JERTERRIUS MARSHAWN AKRIDGE ET AL.
FATHOM, INC. ET AL.
Session Date: October 30, 2014
Appeal from the Circuit Court for Hamilton County No. 12C1531 Jacqueline S. Bolton, Judge
N. Mark Kinsman and J. Chad Hogue, Hixson, Tennessee, for the appellants, Fathom, Inc. and Timothy Reid.
Thomas A. Williams and James F. Exum, III, Chattanooga, Tennessee, for the appellants, 412 Market Street Trust and Beverly B. Henry, Trustee for 412 Market Street Trust.
Rodney H. Bennett, Rossville, Georgia, for the appellees, Jerterrius Marshawn Akridge; Thomas Lamar Armstrong; Demonya Marquel Battle a/k/a Demonta Battle, a minor, b/n/f and mother Yoniika Pointer; Raheem Blunt; and Juane Lontate Joseph.
Thomas R. Frierson, II, J., delivered the opinion of the Court, in which Charles D. Susano, Jr., C.J., and D. Michael Swiney, J., joined.
THOMAS R. FRIERSON, II, JUDGE
I. Factual and Procedural Background
Jerterrius Marshawn Akridge; Thomas Lamar Armstrong; Demonya Marquel Battle a/k/a Demonta Battle, a minor, b/n/f and mother Yoniika Pointer; Raheem Blunt; and Juane Lontate Joseph ("Plaintiffs") filed this action regarding a shooting that occurred outside Club Fathom, a youth outreach ministry operated by its owners, Fathom, Inc. and Timothy Reid, at 412 Market Street. Defendants Fathom, Inc. and Mr. Reid lease the premises at 412 Market Street from defendants 412 Market Street Trust and Beverly Henry, Trustee ("Defendants" collectively).
Plaintiffs alleged that they were attending a public musical event at Club Fathom on December 24, 2011. Club Fathom ministers to at-risk youth, including rival gang members. Plaintiffs asserted that certain patrons at Club Fathom on that evening wore gang colors and that an altercation erupted inside the building. According to Plaintiffs, the security personnel employed by Club Fathom then stopped the event and forced all patrons to exit the building. Plaintiffs were subsequently "caught in the crossfire of a shootout which occurred outside the premises."
Defendants filed a motion to dismiss, positing that they own nothing beyond the four walls of the 412 Market Street building. All surrounding structures and parking lots are owned by other entities. Defendants argued that since the complaint only alleged liability based on a tortious event happening outside the building, Defendants could not be liable.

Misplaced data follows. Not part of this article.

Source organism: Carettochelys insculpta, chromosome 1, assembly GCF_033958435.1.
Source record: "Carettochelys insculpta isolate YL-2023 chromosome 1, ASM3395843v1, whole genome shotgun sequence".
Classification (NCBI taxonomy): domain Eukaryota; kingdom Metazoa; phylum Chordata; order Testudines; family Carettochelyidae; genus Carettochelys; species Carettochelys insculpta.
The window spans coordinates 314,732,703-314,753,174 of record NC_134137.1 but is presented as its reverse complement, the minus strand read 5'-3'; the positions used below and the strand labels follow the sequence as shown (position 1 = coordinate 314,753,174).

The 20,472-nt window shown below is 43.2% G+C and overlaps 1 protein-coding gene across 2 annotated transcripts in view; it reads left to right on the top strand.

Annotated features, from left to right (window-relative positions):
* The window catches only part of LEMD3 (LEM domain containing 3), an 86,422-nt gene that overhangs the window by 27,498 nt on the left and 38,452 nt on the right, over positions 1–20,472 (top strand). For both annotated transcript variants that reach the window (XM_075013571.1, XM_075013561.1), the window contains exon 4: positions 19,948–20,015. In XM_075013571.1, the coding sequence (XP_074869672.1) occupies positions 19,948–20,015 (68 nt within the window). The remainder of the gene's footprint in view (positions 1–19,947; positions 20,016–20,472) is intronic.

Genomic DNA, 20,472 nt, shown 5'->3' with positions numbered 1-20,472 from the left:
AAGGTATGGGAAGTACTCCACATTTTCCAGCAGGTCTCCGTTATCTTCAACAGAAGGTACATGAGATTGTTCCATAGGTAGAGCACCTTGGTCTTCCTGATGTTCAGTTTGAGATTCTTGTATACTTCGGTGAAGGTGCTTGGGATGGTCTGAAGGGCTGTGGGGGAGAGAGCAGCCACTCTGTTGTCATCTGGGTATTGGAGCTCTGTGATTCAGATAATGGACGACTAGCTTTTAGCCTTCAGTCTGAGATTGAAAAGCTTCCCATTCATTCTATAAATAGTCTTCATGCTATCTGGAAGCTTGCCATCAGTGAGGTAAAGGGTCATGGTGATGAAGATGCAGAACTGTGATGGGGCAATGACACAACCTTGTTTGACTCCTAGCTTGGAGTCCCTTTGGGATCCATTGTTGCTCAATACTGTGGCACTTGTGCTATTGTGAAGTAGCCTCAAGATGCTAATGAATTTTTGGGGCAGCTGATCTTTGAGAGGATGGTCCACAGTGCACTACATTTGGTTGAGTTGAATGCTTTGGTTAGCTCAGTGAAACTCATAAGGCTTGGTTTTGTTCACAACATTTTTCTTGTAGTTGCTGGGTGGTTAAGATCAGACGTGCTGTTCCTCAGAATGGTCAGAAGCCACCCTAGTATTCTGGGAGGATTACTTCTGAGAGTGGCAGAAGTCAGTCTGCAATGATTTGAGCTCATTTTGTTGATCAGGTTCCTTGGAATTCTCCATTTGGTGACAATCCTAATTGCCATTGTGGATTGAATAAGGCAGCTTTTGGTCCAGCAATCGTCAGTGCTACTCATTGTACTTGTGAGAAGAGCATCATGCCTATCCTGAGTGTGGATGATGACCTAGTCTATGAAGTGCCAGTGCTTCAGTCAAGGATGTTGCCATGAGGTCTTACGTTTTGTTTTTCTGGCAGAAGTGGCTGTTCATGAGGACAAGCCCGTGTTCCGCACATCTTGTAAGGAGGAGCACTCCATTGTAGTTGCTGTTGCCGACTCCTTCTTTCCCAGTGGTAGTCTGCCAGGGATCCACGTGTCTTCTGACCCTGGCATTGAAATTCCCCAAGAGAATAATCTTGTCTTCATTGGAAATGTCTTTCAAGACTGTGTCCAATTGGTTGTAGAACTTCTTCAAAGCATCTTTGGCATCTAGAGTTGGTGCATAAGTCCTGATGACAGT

Plaintiffs claimed that Club Fathom had a history of violence and that numerous incidents of crime and public disorder had occurred there. Plaintiffs averred that several months prior to the incident in question, the former mayor, former police chief, and representatives of the district attorney's office met with Mr. Reid due to ongoing problems at the club. Plaintiffs contend that Defendants violated a duty to them, as invitees of Club Fathom, to operate the club in a reasonably safe manner.
The trial court's order regarding the pending motions states in pertinent part:
Because the defendants have filed discovery responses with their Motion to Dismiss and the plaintiffs have filed Affidavits and a deposition transcript as part of their response, the defendants' Motion to Dismiss shall be converted to a Motion for Summary Judgment.
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This case is a premises liability action involving a shooting that occurred adjacent to Defendants' club and property. Defendant, Fathom, Inc., was a venue intended to minister to at risk urban youth by holding open mic nights and musical events. Defendant, Fathom, Inc., held an event at the premises it leased from Defendant, 412 Market Street Trust, on December 24, 2011. On this night, an altercation broke out inside the club. The club's security officers shut down the event, removing the patrons who were fighting as well as forcing all the patrons to exit the club. Shortly after the patrons exited the club, gunfire began outside and the plaintiffs were injured.
Plaintiffs argue that before the Court decides the defendants' summary judgment motion, it should address the Plaintiffs' Motion to Declare T.C.A. §20-16-101 Unconstitutional. The State of Tennessee intervened to file a brief in opposition to the plaintiffs' motion and urges the Court not to address the constitutionality issue unless it is absolutely necessary to the Court's decision and the parties' rights. Delany v. Thompson, 982 S.W.2d 857, 858 (Tenn. 1998). The Court agrees with the State. At this time, the Court ...